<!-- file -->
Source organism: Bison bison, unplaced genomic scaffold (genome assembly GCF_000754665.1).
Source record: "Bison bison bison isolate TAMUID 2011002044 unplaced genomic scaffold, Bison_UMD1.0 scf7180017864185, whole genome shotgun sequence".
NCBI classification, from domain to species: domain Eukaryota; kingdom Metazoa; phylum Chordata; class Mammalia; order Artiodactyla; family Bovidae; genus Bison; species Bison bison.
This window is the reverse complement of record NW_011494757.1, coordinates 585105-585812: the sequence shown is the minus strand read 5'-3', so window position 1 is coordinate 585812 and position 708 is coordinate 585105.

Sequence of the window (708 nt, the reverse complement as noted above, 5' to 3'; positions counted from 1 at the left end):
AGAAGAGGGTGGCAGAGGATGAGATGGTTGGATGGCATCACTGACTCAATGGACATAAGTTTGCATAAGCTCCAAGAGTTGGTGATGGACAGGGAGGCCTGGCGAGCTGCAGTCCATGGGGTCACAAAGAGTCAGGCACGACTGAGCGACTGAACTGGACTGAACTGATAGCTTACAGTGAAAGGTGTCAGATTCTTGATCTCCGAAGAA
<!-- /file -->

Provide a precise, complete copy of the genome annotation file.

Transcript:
Source organism: Bison bison, unplaced genomic scaffold (genome assembly GCF_000754665.1).
Source record: "Bison bison bison isolate TAMUID 2011002044 unplaced genomic scaffold, Bison_UMD1.0 scf7180017864185, whole genome shotgun sequence".
NCBI classification, from domain to species: domain Eukaryota; kingdom Metazoa; phylum Chordata; class Mammalia; order Artiodactyla; family Bovidae; genus Bison; species Bison bison.
This window is the reverse complement of record NW_011494757.1, coordinates 585105-585812: the sequence shown is the minus strand read 5'-3', so window position 1 is coordinate 585812 and position 708 is coordinate 585105.

Sequence of the window (708 nt, the reverse complement as noted above, 5' to 3'; positions counted from 1 at the left end):
AGAAGAGGGTGGCAGAGGATGAGATGGTTGGATGGCATCACTGACTCAATGGACATAAGTTTGCATAAGCTCCAAGAGTTGGTGATGGACAGGGAGGCCTGGCGAGCTGCAGTCCATGGGGTCACAAAGAGTCAGGCACGACTGAGCGACTGAACTGGACTGAACTGATAGCTTACAGTGAAAGGTGTCAGATTCTTGATCTCCGAAGAA